Denzel Washington and the entire cast of the 54th Massachusetts Volunteers – Glory
Charge on Fort Wagner – ’nuff said. Badasses, one and all.
Fred Williamson, Jim Kelly, Jim Brown – Three the Hard Way
This hat trick defies description. Badassery abounds.
Eugene Clark as Big Daddy – Land of the Dead
Is technically dead with rotting brain, yet still figures out how to use machine gun. Leads revolution, destabilizes class system. Badass.
Pam Grier as Coffy – Coffy
Destroys mob, drug pushers, corruption. Blows drug dealer’s head off with shotgun: “This is the end of your rotten life, you: motherf#%kin’ dope pusher!” Badass.
Julius Carry as Sho’nuff – The Last Dragon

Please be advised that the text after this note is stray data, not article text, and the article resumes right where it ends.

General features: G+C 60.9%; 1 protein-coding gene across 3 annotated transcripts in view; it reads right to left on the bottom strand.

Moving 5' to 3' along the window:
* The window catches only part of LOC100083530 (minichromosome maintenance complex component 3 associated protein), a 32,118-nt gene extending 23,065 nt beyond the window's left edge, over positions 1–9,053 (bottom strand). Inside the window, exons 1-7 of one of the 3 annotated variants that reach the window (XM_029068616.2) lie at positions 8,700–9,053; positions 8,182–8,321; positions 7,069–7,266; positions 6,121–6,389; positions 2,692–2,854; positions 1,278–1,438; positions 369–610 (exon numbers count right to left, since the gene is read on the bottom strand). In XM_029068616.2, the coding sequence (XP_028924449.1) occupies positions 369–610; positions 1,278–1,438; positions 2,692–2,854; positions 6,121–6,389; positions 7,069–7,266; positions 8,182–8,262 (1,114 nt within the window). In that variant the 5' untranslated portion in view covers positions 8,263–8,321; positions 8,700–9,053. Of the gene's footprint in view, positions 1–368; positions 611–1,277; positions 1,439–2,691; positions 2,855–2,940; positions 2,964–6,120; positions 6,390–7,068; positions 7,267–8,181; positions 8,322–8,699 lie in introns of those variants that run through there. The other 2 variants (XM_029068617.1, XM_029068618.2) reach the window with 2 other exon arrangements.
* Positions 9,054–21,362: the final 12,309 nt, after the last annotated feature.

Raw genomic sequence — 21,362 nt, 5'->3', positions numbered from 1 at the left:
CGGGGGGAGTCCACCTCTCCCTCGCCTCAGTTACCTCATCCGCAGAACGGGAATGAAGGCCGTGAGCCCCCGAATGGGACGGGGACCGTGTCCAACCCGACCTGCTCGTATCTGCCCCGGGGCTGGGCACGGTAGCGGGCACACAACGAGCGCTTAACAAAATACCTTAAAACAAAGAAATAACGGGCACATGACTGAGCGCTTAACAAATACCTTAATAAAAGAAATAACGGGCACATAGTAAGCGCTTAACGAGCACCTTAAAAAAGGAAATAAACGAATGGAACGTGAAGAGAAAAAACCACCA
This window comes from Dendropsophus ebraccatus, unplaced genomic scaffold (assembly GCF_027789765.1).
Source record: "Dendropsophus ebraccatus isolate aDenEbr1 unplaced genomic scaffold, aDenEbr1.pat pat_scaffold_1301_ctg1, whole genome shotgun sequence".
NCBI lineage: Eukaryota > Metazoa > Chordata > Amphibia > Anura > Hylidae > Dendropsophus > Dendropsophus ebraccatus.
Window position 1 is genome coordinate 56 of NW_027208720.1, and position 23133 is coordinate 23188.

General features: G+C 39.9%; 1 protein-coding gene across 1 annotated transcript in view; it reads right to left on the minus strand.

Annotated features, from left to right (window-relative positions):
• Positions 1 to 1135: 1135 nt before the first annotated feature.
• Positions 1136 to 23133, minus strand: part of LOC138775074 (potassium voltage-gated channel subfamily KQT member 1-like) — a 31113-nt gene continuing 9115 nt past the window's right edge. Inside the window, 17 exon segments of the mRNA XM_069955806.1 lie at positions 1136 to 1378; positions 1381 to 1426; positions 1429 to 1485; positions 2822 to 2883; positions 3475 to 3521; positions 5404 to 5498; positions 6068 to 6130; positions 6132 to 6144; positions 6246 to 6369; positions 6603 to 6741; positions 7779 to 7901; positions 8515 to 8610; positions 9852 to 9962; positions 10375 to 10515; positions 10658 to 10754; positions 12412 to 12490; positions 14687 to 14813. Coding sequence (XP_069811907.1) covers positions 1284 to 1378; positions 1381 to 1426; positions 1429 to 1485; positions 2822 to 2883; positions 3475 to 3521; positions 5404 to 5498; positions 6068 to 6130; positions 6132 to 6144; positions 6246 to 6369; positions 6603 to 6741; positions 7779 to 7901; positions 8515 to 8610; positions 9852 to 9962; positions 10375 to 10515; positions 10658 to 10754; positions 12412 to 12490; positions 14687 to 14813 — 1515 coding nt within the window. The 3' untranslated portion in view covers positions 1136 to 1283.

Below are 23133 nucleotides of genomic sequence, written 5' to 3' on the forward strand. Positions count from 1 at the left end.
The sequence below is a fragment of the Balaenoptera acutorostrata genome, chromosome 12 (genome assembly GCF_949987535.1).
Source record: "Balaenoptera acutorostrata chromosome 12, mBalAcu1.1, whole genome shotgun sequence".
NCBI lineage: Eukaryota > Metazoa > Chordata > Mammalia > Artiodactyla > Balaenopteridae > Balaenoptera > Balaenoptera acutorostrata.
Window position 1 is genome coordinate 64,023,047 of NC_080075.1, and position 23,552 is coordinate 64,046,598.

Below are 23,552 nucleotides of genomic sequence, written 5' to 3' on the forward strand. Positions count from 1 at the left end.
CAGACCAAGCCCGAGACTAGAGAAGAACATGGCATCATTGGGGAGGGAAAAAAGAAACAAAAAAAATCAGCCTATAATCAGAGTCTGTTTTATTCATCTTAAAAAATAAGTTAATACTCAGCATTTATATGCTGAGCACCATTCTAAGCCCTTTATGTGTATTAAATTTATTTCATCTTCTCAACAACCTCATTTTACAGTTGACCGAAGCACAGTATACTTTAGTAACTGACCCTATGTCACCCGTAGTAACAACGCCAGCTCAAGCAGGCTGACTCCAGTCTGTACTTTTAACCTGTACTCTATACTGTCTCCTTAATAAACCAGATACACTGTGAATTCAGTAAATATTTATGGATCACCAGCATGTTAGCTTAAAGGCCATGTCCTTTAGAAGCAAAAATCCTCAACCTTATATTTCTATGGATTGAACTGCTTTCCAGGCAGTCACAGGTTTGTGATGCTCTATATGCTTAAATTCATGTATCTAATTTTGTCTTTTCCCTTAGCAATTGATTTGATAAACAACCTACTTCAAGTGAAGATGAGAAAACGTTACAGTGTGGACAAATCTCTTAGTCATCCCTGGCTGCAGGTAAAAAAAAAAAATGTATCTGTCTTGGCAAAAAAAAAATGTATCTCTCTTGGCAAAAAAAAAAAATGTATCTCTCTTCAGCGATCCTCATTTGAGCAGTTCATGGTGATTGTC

Sits wherever he wants in a movie theater. Glows in the dark. Badass.
Angela Bassett as Mace – Strange Days
Repeatedly saves incompetent hero. Beats the piss from corrupt cops. Badass.
Keith David as Frank – They Live
Brawls for absurdly interminable length of time with Rowdy Roddy Piper over sunglasses. Uncovers shocking societal truth, immediately enlists in suicide mission. Badass.
Rudy Ray Moore as Dolemite – Dolemite
Kicks at stuntman’s head, misses, and STILL knocks him out cold (presumably by the intense air pressure generated by foot) . Beds every woman in the movie, gets no STDs. Not the smartest idea in the world… but Badass.
Dennis Haysbert as Pedro Cerrano – Major League
Sees hat for bat, takes hat for bat. Keeps live snake in locker. Deadly lumber. Later elected President of the United States of America. Badass.
Charles S. Dutton as Dillon – Alien 3